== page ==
Education

Pay more or move – tough choice faces UC Davis students in tight rental market

A bicyclist rides past the site where the city of Davis, UC Davis, and private developers have proposed the Nishi Gateway project next to the university. Davis voters rejected the ambitious 46-acre “innovation district” last year.
A bicyclist rides past the site where the city of Davis, UC Davis, and private developers have proposed the Nishi Gateway project next to the university. Davis voters rejected the ambitious 46-acre “innovation district” last year. Sacramento Bee file

A mega apartment project with a towering six-story parking garage is facing criticism from Davis neighbors, even as the city struggles to house the growing number of UC Davis students amid skyrocketing rents.

Plans for the Sterling Fifth Street complex call for multiple five-story buildings with a separate garage that could accommodate 525 cars. With 244 units, the complex could accommodate more than 1,000 students and easily be one of the largest apartment communities in the college town.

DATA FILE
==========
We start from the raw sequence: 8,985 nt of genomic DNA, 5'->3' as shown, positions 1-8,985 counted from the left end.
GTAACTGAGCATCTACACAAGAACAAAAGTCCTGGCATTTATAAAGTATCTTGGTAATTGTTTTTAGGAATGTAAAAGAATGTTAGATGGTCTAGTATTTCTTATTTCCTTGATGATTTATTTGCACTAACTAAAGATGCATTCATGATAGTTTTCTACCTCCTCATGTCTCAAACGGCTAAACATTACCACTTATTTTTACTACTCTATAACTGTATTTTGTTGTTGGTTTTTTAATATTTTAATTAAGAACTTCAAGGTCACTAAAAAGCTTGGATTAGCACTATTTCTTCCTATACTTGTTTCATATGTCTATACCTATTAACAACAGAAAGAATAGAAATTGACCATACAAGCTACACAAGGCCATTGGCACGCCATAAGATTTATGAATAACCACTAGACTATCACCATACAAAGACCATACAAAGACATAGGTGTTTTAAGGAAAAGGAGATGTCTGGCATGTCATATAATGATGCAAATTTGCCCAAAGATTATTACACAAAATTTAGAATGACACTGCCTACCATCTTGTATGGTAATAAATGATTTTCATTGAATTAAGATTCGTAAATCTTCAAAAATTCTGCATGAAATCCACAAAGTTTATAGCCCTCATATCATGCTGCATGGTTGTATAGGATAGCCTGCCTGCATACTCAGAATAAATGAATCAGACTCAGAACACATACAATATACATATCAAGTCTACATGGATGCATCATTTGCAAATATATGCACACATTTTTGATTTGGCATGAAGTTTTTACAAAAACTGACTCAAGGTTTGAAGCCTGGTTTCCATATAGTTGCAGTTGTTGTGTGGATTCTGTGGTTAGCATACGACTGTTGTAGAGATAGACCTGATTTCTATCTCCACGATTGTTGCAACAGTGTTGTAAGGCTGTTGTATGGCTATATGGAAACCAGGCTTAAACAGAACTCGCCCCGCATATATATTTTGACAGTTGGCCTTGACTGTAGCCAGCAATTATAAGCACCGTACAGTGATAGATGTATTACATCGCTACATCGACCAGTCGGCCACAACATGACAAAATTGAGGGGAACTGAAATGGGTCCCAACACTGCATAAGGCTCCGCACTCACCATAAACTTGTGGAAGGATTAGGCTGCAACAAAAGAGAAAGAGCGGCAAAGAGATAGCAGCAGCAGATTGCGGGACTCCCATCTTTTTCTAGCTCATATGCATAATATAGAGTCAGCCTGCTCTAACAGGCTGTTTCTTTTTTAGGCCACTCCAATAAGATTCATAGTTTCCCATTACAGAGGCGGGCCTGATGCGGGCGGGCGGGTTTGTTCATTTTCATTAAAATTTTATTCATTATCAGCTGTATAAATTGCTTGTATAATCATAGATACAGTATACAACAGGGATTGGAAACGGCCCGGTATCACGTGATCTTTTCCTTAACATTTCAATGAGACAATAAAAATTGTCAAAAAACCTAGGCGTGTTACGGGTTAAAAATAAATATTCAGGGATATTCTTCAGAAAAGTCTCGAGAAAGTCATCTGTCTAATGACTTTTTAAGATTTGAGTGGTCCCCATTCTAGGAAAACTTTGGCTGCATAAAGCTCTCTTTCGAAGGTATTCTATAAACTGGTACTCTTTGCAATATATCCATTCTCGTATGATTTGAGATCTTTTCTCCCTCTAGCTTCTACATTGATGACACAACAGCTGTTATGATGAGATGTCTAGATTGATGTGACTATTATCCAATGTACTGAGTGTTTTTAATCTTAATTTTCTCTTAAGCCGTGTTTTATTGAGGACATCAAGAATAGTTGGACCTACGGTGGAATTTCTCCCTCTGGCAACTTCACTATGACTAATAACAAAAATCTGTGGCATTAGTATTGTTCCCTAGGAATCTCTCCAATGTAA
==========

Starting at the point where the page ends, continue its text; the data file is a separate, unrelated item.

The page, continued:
The five-acre site, near the Davis Police Department, was a longtime children’s home operated by EMQ FamiliesFirst. The facility was shuttered by the state a few years ago after child abuse allegations came to light.

If you put that many people in proximity to each other, you’re just asking for trouble. There needs to be some shared responsibility for new housing. We think the university ought to do more.